•   Developers of space technology could more easily access and understand relevant human factors considerations if consolidated crew comments from prior missions were integrated into an existing electronic International Space Station database and made accessible to all U.S. developers of exploration technology.

This interim report also identifies some gaps in the technologies included in the individual roadmaps. To a large extent, these gaps are addressed by the committee through its proposed changes in the technology area breakdown structure for the draft roadmaps. For most of the roadmaps, few, if any, changes have been made in the structure. However, for technology area 04, Robotics, TeleRobotics, and Autonomous Systems, the steering committee made broad changes in the lowest level of the breakdown structure (the “level 3” technologies). In addition, in order for this roadmap to describe and provide supporting text for each of the level 3 technologies (as the other roadmaps do), the steering committee concluded that the 04 roadmap would have to be largely rewritten.

The report also addresses gaps in the draft roadmaps that go beyond the existing technology area breakdown structure. The content of the draft roadmaps could be improved by giving more consideration to the needs of the commercial space sector, perhaps by including commercial space at the second level of the structure in some roadmaps. This approach would show the commercial relevance of a broad range of technologies across many of the roadmaps and make these technologies easier to identify. In addition, advanced avionics technologies could improve the capability, performance, and reliability of a wide range of NASA missions, but they currently get very limited mention in the roadmaps. The roadmaps could also be improved by including technologies that address the full range of space weather phenomena, not just the effects of space radiation, which is currently the case. Advanced technologies are needed to improve space situation awareness, to provide dynamic models of the space environment, and to develop innovative approaches for mitigating the varied effects of space weather and to resolve operational failures and anomalies.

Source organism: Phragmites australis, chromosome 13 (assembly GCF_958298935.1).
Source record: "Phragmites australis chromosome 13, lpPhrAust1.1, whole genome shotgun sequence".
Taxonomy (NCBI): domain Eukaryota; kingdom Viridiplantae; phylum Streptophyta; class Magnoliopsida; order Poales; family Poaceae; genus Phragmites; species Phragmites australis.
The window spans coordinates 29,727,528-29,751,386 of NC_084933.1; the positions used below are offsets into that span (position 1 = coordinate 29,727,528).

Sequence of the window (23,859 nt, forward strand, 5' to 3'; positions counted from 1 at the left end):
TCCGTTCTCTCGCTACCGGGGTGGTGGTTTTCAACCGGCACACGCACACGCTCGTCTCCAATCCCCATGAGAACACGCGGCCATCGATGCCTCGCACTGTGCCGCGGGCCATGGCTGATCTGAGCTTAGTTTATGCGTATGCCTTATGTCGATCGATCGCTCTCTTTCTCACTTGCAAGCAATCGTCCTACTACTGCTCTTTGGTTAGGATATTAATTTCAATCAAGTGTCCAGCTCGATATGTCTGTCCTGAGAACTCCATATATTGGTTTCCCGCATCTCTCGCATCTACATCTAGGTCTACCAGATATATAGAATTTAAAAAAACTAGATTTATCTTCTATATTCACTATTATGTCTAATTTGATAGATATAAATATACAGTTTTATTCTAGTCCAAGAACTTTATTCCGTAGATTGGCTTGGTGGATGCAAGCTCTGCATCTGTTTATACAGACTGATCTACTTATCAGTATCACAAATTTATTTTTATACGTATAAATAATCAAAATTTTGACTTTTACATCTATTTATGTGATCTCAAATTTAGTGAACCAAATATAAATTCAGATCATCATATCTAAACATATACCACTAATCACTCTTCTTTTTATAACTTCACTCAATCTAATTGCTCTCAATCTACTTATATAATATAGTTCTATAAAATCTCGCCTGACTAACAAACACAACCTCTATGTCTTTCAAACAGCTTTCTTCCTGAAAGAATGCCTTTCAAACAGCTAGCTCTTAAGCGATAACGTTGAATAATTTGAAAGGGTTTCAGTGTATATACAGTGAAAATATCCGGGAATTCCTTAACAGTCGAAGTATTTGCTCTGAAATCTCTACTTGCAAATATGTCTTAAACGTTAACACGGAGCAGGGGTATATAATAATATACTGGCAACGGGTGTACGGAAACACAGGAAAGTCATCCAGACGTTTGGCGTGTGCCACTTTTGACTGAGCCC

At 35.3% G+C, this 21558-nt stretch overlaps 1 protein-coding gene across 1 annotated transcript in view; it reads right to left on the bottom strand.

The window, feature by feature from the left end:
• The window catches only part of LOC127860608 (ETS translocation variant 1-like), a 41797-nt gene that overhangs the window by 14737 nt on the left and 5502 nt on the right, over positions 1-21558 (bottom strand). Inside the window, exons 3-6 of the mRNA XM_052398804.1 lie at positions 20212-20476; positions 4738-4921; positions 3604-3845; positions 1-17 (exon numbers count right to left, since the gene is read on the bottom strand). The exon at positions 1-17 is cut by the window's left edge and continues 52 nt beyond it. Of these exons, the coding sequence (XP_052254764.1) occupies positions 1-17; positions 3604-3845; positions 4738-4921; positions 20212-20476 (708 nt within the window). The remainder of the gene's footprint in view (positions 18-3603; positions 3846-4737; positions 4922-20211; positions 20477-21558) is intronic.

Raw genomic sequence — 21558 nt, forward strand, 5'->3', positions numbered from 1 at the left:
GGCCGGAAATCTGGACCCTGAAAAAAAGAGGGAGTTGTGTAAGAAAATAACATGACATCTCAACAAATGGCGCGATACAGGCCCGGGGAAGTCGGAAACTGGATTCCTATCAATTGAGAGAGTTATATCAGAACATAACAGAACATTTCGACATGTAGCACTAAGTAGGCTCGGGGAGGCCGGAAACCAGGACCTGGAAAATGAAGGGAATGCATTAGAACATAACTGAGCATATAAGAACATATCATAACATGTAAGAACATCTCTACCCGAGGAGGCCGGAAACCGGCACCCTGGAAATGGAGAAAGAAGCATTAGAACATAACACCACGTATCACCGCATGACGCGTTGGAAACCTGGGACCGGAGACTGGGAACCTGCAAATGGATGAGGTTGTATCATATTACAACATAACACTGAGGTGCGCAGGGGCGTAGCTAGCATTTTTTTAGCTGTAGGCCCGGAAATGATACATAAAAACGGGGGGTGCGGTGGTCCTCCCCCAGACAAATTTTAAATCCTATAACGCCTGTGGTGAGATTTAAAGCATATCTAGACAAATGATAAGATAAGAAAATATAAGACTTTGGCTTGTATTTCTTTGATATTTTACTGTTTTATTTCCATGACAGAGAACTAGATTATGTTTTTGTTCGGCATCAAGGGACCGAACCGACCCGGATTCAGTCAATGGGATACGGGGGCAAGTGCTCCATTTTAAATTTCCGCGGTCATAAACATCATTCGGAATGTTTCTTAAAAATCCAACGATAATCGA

The success of OCT’s technology development program is essential, because technological breakthroughs have long been the foundation of NASA’s successes, from its earliest days, to the Apollo program, to a vast array of space science missions and the International Space Station. The technologies needed for the Apollo program and many other historical efforts were generally self-evident, driven by a clear and well-defined goal. In the modern era, in which the goals of space exploration and science have expanded beyond a single objective, the necessary technological developments have become less clear, and more effort is thus required to evaluate the best path for a forward-leaning technology program. The roadmaps under development by OCT should be a timely contribution to that effort.


NASA (National Aeronautics and Space Administration). 2011. 2011 NASA Strategic Plan. NP-2011-01-699-HQ. Washington, D.C.: NASA Headquarters. Available at http://www.nasa.gov/pdf/516579main_NASA2011StrategicPlan.pdf.

NRC (National Research Council). 2011a. Recapturing a Future for Space Exploration: Life and Physical Sciences Research for a New Era. Space Studies Board. Washington, D.C.: National Academies Press. Available at http://www.nap.edu/catalog/13048.html.

NRC. 2011b. Vision and Voyages for Planetary Science in the Decade 2013-2022. Space Studies Board. Washington, D.C.: National Academies Press. Available at http://www.nap.edu/catalog/13117/html.

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